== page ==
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China’s cenbank to keep liquidly ample, step up finance support for key sectors – Metro US

China’s cenbank to keep liquidly ample, step up finance support for key sectors

FILE PHOTO: Man wearing a mask walks past the headquarters
FILE PHOTO: Man wearing a mask walks past the headquarters of the People’s Bank of China, the central bank, in Beijing

HONG KONG (Reuters) -China’s central bank on Friday said it would keep liquidity reasonably ample and step up financing support for key sectors and weak links of the economy.

The People’s Bank of China (PBOC) will meet the reasonable financing demands of the real economy while not resorting to flood-like stimulus, it said in its fourth-quarter implementation report.

The world’s second-largest economy has shown signs of slowing after a rapid rebound from the COVID-19 slump, with concerns about the financial health of property developers and the rapid spread of the Omicron variant clouding the outlook.

“We will improve the money supply mechanism, maintain reasonable and sufficient liquidity, guide financial institutions to vigorously expand loan lending and enhance the stability of total credit growth,” the central bank said.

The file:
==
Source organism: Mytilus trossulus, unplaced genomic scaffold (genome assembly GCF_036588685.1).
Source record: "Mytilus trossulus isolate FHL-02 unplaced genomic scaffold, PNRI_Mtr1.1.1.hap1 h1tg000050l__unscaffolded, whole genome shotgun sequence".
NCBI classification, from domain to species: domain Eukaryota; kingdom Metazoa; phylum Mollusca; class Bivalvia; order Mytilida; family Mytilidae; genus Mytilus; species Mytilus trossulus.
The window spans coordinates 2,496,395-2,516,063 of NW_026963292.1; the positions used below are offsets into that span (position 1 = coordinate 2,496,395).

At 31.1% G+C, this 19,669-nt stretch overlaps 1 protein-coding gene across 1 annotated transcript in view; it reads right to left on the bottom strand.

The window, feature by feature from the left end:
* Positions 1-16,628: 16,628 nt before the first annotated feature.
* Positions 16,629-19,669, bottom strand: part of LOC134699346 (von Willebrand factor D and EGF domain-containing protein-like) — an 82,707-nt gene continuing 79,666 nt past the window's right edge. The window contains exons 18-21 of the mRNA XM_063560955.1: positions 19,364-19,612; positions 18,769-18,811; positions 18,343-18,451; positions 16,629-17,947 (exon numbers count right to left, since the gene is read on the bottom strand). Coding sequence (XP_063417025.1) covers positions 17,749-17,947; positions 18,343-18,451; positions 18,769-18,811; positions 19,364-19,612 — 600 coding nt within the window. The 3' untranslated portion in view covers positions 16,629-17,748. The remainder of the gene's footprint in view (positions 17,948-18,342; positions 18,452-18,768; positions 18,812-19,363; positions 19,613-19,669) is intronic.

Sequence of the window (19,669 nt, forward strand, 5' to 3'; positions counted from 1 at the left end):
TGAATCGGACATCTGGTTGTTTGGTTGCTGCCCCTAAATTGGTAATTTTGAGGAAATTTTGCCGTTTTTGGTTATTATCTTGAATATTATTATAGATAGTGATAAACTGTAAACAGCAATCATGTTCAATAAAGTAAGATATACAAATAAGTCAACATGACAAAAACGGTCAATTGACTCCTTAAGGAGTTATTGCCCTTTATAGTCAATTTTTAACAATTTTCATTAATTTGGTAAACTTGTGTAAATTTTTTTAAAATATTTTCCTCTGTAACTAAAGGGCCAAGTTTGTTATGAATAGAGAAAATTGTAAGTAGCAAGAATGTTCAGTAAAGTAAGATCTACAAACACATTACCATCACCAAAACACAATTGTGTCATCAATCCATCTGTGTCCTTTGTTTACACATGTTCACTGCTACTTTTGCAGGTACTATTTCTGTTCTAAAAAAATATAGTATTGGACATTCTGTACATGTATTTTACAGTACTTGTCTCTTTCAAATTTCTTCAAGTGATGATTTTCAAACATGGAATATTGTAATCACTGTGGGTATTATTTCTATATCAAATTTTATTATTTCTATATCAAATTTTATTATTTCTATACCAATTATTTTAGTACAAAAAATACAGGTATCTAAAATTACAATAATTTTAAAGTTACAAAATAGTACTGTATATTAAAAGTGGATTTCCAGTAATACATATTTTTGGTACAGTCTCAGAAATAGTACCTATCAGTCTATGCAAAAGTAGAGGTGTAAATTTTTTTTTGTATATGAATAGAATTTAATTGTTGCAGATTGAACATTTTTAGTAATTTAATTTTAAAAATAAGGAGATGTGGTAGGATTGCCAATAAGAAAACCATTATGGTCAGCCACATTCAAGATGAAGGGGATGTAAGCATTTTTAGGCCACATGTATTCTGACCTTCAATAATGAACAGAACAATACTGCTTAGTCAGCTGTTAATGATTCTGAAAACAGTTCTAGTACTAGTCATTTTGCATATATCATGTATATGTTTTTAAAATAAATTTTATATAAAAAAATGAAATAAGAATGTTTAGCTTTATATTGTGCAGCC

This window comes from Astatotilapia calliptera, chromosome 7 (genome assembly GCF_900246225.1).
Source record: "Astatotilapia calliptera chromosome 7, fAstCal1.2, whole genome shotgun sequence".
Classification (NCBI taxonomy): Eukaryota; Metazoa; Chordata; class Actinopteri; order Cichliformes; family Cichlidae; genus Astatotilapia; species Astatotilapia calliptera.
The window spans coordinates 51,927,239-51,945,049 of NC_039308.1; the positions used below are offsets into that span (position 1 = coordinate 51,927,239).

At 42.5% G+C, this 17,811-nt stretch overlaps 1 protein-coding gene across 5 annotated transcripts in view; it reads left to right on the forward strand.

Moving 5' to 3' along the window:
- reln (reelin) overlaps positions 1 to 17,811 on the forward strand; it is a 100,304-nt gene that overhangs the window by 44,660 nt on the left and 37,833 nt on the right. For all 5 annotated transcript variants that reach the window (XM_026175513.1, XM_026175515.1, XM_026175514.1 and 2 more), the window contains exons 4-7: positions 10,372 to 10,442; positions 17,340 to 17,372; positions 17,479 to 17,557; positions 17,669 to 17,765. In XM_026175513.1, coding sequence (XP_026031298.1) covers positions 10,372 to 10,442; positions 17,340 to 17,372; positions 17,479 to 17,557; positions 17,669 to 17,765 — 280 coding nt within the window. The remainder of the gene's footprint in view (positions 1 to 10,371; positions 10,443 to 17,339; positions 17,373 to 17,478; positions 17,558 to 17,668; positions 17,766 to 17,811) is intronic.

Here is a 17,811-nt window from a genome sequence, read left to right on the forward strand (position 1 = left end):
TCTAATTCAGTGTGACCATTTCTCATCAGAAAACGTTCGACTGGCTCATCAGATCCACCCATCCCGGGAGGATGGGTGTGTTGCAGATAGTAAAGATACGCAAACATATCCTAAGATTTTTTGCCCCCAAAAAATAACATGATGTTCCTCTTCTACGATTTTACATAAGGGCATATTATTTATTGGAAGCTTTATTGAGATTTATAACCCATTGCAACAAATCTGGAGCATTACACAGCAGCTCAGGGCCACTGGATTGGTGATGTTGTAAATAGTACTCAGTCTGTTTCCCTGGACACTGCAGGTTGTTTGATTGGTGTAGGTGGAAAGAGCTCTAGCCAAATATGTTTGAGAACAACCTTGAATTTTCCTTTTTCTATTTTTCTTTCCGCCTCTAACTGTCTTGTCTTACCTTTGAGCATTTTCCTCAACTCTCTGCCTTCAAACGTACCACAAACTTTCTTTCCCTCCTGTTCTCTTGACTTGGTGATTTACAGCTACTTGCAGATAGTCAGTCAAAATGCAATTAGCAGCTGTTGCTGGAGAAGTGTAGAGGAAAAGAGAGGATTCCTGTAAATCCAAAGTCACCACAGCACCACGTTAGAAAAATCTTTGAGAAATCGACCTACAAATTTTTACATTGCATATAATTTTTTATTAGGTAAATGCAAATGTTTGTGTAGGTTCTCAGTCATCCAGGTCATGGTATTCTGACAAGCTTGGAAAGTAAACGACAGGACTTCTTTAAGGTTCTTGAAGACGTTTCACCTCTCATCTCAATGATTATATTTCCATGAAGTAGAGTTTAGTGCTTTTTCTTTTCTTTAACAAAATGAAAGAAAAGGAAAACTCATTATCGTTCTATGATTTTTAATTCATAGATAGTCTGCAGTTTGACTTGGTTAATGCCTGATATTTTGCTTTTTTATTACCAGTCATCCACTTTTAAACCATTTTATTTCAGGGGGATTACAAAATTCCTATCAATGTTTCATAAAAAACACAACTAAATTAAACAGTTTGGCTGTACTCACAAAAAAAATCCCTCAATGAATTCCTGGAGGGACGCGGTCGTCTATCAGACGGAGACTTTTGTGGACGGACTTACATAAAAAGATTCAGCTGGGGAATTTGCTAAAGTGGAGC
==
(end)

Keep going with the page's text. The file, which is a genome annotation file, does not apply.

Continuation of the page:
The PBOC said it would keep growth of money supply and total social financing basically in line with nominal economic growth.

The weighted-average lending rate was at 4.76% in December, down 27 basis points from a year earlier, the central bank said.

New bank lending in China more than tripled in January from the previous month, hitting a record high, as the central bank seeks to shore up slowing growth.

The PBOC has cut reserve requirement ratios for banks and benchmark lending rates, with more easing steps expected.

The central bank will also fend off systemic financial risks and will not use real estate as a short-term method of stimulating the economy, it said.

It will keep both the macro leverage rate and the yuan exchange rate basically stable, it added.

(Reporting by Kevin Yao; Additional reporting by Twinnie Siu and Ella Cao; Editing by Philippa Fletcher and Nick Macfie)

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